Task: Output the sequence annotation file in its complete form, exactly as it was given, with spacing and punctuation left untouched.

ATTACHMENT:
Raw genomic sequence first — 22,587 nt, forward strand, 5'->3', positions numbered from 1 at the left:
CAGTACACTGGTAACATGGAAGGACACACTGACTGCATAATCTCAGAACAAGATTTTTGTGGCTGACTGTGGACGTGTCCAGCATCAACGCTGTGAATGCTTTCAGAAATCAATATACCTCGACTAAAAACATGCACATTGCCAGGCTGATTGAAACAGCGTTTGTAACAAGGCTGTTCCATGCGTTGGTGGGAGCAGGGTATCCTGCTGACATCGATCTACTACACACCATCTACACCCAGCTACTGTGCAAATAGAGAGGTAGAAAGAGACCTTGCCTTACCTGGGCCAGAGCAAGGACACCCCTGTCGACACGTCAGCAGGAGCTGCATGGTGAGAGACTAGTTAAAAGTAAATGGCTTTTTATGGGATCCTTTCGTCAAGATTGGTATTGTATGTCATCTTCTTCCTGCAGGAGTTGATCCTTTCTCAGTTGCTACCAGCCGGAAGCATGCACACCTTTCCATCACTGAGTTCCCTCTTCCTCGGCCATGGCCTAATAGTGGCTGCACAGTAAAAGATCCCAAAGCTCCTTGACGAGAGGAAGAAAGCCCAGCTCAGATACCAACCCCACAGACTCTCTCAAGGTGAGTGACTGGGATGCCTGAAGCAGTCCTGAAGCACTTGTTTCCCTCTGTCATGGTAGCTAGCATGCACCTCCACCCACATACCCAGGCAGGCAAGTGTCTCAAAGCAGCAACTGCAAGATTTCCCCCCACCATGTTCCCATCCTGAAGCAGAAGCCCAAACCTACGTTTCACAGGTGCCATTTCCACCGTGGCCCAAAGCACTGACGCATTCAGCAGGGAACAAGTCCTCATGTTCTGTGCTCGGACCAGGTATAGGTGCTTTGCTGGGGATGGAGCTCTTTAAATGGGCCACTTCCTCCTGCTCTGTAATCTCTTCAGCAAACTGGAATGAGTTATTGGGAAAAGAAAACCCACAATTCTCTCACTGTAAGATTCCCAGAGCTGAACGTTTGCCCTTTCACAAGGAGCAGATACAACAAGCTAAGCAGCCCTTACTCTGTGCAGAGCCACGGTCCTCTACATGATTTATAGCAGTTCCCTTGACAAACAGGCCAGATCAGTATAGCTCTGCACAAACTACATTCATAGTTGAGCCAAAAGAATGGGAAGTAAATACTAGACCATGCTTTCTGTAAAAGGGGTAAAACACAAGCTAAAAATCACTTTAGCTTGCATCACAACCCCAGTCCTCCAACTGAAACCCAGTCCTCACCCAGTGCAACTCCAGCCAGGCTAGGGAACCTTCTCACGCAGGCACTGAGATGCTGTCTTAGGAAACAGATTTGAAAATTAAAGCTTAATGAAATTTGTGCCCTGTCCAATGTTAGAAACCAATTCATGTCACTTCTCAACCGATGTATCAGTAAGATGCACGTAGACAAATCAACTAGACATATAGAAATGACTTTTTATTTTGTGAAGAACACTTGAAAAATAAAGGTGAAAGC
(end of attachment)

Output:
Raw genomic sequence first — 22,587 nt, forward strand, 5'->3', positions numbered from 1 at the left:
CAGTACACTGGTAACATGGAAGGACACACTGACTGCATAATCTCAGAACAAGATTTTTGTGGCTGACTGTGGACGTGTCCAGCATCAACGCTGTGAATGCTTTCAGAAATCAATATACCTCGACTAAAAACATGCACATTGCCAGGCTGATTGAAACAGCGTTTGTAACAAGGCTGTTCCATGCGTTGGTGGGAGCAGGGTATCCTGCTGACATCGATCTACTACACACCATCTACACCCAGCTACTGTGCAAATAGAGAGGTAGAAAGAGACCTTGCCTTACCTGGGCCAGAGCAAGGACACCCCTGTCGACACGTCAGCAGGAGCTGCATGGTGAGAGACTAGTTAAAAGTAAATGGCTTTTTATGGGATCCTTTCGTCAAGATTGGTATTGTATGTCATCTTCTTCCTGCAGGAGTTGATCCTTTCTCAGTTGCTACCAGCCGGAAGCATGCACACCTTTCCATCACTGAGTTCCCTCTTCCTCGGCCATGGCCTAATAGTGGCTGCACAGTAAAAGATCCCAAAGCTCCTTGACGAGAGGAAGAAAGCCCAGCTCAGATACCAACCCCACAGACTCTCTCAAGGTGAGTGACTGGGATGCCTGAAGCAGTCCTGAAGCACTTGTTTCCCTCTGTCATGGTAGCTAGCATGCACCTCCACCCACATACCCAGGCAGGCAAGTGTCTCAAAGCAGCAACTGCAAGATTTCCCCCCACCATGTTCCCATCCTGAAGCAGAAGCCCAAACCTACGTTTCACAGGTGCCATTTCCACCGTGGCCCAAAGCACTGACGCATTCAGCAGGGAACAAGTCCTCATGTTCTGTGCTCGGACCAGGTATAGGTGCTTTGCTGGGGATGGAGCTCTTTAAATGGGCCACTTCCTCCTGCTCTGTAATCTCTTCAGCAAACTGGAATGAGTTATTGGGAAAAGAAAACCCACAATTCTCTCACTGTAAGATTCCCAGAGCTGAACGTTTGCCCTTTCACAAGGAGCAGATACAACAAGCTAAGCAGCCCTTACTCTGTGCAGAGCCACGGTCCTCTACATGATTTATAGCAGTTCCCTTGACAAACAGGCCAGATCAGTATAGCTCTGCACAAACTACATTCATAGTTGAGCCAAAAGAATGGGAAGTAAATACTAGACCATGCTTTCTGTAAAAGGGGTAAAACACAAGCTAAAAATCACTTTAGCTTGCATCACAACCCCAGTCCTCCAACTGAAACCCAGTCCTCACCCAGTGCAACTCCAGCCAGGCTAGGGAACCTTCTCACGCAGGCACTGAGATGCTGTCTTAGGAAACAGATTTGAAAATTAAAGCTTAATGAAATTTGTGCCCTGTCCAATGTTAGAAACCAATTCATGTCACTTCTCAACCGATGTATCAGTAAGATGCACGTAGACAAATCAACTAGACATATAGAAATGACTTTTTATTTTGTGAAGAACACTTGAAAAATAAAGGTGAAAGC